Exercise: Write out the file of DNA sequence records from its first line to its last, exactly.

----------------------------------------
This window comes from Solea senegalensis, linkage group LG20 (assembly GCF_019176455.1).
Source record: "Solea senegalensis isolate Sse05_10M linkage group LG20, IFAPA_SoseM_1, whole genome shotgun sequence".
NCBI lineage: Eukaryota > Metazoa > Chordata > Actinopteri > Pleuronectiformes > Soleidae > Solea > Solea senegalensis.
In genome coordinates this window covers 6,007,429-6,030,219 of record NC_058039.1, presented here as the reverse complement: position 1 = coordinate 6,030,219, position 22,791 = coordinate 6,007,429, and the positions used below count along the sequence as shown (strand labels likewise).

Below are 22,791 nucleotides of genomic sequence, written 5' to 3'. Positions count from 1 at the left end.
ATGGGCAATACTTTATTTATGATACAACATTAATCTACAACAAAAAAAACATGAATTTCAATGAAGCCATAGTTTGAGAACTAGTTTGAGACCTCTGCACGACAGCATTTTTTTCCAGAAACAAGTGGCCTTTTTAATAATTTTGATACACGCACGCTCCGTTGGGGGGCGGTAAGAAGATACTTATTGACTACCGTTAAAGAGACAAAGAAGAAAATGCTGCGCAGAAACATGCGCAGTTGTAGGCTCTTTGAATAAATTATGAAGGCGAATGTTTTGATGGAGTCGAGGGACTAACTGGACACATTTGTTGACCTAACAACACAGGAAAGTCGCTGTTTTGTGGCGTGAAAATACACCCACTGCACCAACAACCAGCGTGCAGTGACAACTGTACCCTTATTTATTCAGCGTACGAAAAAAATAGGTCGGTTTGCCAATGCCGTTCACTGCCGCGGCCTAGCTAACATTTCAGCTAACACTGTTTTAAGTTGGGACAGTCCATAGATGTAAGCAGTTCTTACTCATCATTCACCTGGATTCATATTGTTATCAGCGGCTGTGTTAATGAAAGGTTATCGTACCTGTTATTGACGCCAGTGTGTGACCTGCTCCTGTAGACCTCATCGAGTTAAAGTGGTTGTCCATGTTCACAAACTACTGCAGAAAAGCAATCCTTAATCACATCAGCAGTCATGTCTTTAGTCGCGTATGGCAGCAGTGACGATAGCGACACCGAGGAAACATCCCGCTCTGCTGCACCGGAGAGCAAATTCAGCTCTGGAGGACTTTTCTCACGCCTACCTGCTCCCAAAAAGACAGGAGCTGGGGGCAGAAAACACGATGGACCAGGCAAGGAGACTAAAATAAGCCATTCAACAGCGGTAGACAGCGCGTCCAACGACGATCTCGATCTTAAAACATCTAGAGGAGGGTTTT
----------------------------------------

This window comes from Solea senegalensis, linkage group LG20 (assembly GCF_019176455.1).
Source record: "Solea senegalensis isolate Sse05_10M linkage group LG20, IFAPA_SoseM_1, whole genome shotgun sequence".
NCBI lineage: Eukaryota > Metazoa > Chordata > Actinopteri > Pleuronectiformes > Soleidae > Solea > Solea senegalensis.
In genome coordinates this window covers 6,007,429-6,030,219 of record NC_058039.1, presented here as the reverse complement: position 1 = coordinate 6,030,219, position 22,791 = coordinate 6,007,429, and the positions used below count along the sequence as shown (strand labels likewise).

Below are 22,791 nucleotides of genomic sequence, written 5' to 3'. Positions count from 1 at the left end.
ATGGGCAATACTTTATTTATGATACAACATTAATCTACAACAAAAAAAACATGAATTTCAATGAAGCCATAGTTTGAGAACTAGTTTGAGACCTCTGCACGACAGCATTTTTTTCCAGAAACAAGTGGCCTTTTTAATAATTTTGATACACGCACGCTCCGTTGGGGGGCGGTAAGAAGATACTTATTGACTACCGTTAAAGAGACAAAGAAGAAAATGCTGCGCAGAAACATGCGCAGTTGTAGGCTCTTTGAATAAATTATGAAGGCGAATGTTTTGATGGAGTCGAGGGACTAACTGGACACATTTGTTGACCTAACAACACAGGAAAGTCGCTGTTTTGTGGCGTGAAAATACACCCACTGCACCAACAACCAGCGTGCAGTGACAACTGTACCCTTATTTATTCAGCGTACGAAAAAAATAGGTCGGTTTGCCAATGCCGTTCACTGCCGCGGCCTAGCTAACATTTCAGCTAACACTGTTTTAAGTTGGGACAGTCCATAGATGTAAGCAGTTCTTACTCATCATTCACCTGGATTCATATTGTTATCAGCGGCTGTGTTAATGAAAGGTTATCGTACCTGTTATTGACGCCAGTGTGTGACCTGCTCCTGTAGACCTCATCGAGTTAAAGTGGTTGTCCATGTTCACAAACTACTGCAGAAAAGCAATCCTTAATCACATCAGCAGTCATGTCTTTAGTCGCGTATGGCAGCAGTGACGATAGCGACACCGAGGAAACATCCCGCTCTGCTGCACCGGAGAGCAAATTCAGCTCTGGAGGACTTTTCTCACGCCTACCTGCTCCCAAAAAGACAGGAGCTGGGGGCAGAAAACACGATGGACCAGGCAAGGAGACTAAAATAAGCCATTCAACAGCGGTAGACAGCGCGTCCAACGACGATCTCGATCTTAAAACATCTAGAGGAGGGTTTT